4 Parkinson’s-Related Sleep Issues

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Since Parkinson’s is primarily thought of as a condition that affects motor skills, less visible symptoms are frequently overlooked. If you have an elderly loved one with Parkinson’s disease (PD), he or she may be experiencing some of the invisible Parkinson’s symptoms, including difficulty sleeping. To ensure you’re able to recognize when Parkinson’s is affecting your loved one’s sleep, here are four sleep conditions caused by PD. 

1. Insomnia

Characterized by difficulty falling asleep, waking frequently after falling asleep, and being unable to go to sleep even when tired, insomnia is a frustrating sleep condition. If your loved one is experiencing insomnia, eliminating caffeine and alcohol from his or her diet may help. Setting a consistent sleep schedule and promoting sleep hygiene can also promote healthy and deep sleep.  Caring for a loved one with Parkinson’s can be challenging, but compassionate help is available. If your senior loved one has been diagnosed with a serious condition and needs help with tasks like meal prep, transportation, bathing, and grooming, reach out to Home Care Assistance, a leading provider of senior home care families can trust. We also offer comprehensive care for seniors with dementia, Alzheimer’s, and Parkinson’s.

2. Sleep Attacks (Narcolepsy)

Sleep attacks are periods of time when someone falls asleep involuntarily. These attacks can occur very suddenly, causing your loved one to fall asleep while standing, eating, or driving. If daytime sleepiness is a problem, talk to your loved one’s physician. In some cases, sleep attacks are caused by the medications used to treat Parkinson’s, so speaking with a physician can help your loved one have his or her medications adjusted and reduce or eliminate sleep attacks as soon as possible. 

3. Sleep Apnea

A treatable condition that causes seniors to stop breathing for a short time during sleep, sleep apnea is typically diagnosed by participating in a sleep study. You may begin to pick up on symptoms of sleep apnea if your loved one snores loudly or experiences daytime drowsiness even after sleeping through the night. After diagnosis, physicians frequently recommend non-prescription treatments for sleep apnea, including the use of a CPAP machine while sleeping.  Aging in place can present a few unique challenges for older adults. Some only require part-time assistance with exercise or meal preparation, while others are living with serious illnesses and benefit more significantly from receiving live-in care. Arlington, TX, Home Care Assistance are leaders in the elderly in-home care industry for good reason. We tailor our care plans based on each senior’s individual needs, our caregivers continue to receive updated training in senior care as new developments arise, and we also offer comprehensive care for seniors with Alzheimer’s, dementia, and Parkinson’s.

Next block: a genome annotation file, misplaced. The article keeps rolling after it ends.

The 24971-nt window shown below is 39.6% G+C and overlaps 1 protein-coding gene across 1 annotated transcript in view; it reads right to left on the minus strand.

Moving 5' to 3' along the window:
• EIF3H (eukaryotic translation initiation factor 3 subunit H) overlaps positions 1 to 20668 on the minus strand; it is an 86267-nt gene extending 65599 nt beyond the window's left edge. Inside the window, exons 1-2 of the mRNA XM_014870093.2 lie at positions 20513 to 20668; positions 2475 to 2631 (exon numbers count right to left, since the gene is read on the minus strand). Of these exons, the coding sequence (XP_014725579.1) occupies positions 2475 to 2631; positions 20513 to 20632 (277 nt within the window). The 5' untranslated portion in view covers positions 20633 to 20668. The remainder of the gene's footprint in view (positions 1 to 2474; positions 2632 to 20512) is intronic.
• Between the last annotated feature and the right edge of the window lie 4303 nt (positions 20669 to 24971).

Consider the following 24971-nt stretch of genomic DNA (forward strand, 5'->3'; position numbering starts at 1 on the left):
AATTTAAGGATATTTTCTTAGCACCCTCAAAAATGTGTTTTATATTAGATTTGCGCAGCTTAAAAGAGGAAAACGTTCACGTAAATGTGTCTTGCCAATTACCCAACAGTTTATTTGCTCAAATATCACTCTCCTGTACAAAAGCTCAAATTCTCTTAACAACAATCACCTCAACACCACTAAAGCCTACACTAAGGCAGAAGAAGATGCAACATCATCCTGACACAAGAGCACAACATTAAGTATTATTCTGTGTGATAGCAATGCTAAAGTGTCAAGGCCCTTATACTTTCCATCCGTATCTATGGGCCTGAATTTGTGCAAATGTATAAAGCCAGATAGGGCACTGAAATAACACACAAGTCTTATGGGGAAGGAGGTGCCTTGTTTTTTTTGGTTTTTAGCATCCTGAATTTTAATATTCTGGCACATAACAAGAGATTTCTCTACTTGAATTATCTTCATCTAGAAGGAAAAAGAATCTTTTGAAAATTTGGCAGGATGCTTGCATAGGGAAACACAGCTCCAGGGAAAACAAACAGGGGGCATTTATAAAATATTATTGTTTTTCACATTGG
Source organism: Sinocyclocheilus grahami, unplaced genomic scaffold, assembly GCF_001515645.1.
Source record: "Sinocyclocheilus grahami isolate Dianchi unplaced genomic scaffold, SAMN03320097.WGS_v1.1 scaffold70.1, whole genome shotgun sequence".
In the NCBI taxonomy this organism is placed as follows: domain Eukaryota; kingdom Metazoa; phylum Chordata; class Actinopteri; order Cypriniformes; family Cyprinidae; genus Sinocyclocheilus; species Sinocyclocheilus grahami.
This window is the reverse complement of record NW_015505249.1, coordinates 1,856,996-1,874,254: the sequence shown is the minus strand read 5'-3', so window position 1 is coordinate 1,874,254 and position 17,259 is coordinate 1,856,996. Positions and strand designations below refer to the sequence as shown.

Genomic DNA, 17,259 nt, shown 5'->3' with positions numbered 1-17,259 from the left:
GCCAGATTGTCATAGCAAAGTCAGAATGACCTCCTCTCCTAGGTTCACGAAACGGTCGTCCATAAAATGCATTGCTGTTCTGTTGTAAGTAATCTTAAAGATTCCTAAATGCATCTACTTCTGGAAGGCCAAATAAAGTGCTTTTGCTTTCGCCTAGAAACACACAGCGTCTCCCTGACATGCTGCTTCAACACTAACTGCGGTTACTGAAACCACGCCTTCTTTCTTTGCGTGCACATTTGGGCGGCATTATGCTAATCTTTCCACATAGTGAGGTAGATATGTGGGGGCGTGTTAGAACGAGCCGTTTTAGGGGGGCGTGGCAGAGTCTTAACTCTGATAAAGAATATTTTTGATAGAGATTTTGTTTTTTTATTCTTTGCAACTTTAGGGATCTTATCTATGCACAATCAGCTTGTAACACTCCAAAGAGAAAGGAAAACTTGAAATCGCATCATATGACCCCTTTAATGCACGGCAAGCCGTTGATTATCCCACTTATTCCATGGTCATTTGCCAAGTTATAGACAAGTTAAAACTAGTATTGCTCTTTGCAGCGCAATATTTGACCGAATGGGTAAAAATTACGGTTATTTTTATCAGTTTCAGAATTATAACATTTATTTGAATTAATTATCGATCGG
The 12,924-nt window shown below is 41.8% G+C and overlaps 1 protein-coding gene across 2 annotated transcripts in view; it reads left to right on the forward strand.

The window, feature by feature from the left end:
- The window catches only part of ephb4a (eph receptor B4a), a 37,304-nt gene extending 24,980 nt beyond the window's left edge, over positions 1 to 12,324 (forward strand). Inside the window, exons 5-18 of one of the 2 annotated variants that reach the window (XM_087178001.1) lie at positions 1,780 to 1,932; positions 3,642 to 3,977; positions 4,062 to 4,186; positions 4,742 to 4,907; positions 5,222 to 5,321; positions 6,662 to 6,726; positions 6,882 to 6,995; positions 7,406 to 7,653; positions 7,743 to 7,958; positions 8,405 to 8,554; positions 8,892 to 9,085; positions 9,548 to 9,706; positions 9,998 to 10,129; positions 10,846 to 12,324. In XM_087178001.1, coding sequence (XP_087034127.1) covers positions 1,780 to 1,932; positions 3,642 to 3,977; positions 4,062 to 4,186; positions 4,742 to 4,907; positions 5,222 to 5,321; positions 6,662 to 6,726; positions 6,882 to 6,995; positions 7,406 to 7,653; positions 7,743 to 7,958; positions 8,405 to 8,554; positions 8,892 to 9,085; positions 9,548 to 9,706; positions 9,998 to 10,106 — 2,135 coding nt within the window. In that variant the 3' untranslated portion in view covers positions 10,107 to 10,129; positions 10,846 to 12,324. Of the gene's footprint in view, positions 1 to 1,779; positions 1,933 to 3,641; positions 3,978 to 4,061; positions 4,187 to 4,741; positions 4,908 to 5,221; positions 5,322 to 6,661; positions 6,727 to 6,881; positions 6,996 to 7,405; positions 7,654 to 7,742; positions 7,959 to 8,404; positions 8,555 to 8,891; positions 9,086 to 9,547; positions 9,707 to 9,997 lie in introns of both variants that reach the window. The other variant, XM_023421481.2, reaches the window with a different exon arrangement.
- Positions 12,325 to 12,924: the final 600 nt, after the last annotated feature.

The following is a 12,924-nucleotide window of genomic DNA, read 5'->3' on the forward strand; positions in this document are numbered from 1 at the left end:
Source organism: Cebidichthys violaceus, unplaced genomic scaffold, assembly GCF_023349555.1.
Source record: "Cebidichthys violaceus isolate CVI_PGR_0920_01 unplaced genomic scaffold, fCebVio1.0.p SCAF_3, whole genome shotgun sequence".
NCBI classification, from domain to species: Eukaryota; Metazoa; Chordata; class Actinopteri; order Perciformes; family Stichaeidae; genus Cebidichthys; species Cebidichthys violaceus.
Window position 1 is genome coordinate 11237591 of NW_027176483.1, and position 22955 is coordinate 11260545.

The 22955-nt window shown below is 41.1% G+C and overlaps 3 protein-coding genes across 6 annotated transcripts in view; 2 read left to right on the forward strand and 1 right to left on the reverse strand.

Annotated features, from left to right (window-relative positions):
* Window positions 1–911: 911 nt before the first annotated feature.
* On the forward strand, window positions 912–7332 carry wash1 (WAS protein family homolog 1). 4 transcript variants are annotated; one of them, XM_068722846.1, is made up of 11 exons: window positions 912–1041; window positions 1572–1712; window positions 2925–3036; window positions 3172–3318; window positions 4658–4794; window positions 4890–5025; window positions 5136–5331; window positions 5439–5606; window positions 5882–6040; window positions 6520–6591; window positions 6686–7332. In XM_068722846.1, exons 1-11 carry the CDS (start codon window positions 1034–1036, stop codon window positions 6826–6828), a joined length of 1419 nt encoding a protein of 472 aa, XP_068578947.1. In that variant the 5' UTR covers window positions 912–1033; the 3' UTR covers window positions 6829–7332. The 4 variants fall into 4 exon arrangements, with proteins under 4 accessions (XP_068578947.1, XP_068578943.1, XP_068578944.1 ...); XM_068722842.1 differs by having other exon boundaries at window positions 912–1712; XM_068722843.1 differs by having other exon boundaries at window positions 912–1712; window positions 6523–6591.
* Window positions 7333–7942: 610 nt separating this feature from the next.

4. REM Sleep Behavior Disorder

If your loved one grinds his or her teeth, kicks, or makes aggressive movements while sleeping, he or she may have a REM sleep behavior disorder. Because seniors with Parkinson’s disease may not relax their muscles while sleeping, their bodies will sometimes move in reaction to their dreams. As with sleep apnea, a sleep study may be necessary to diagnose a REM sleep behavior disorder. If your loved one is diagnosed with this condition, his or her doctor may prescribe a combination of medications and environmental changes, such as installing padding on hard surfaces in the bedroom, to decrease episodes and reduce chances of injury.  When you understand the causes of your loved one’s sleep issues, you can help him or her find ways to sleep better and enhance his or her overall wellbeing. Seniors who want to remain healthy as they age can benefit in a variety of ways when they receive professional at-home care. Arlington, TX, Home Care Assistance is here to help your loved one accomplish daily tasks, prevent illness, and focus on living a healthier and more fulfilling life. If your loved one needs assistance with the challenges of aging, reach out to one of our knowledgeable, compassionate Care Managers today at (817) 591-1580.


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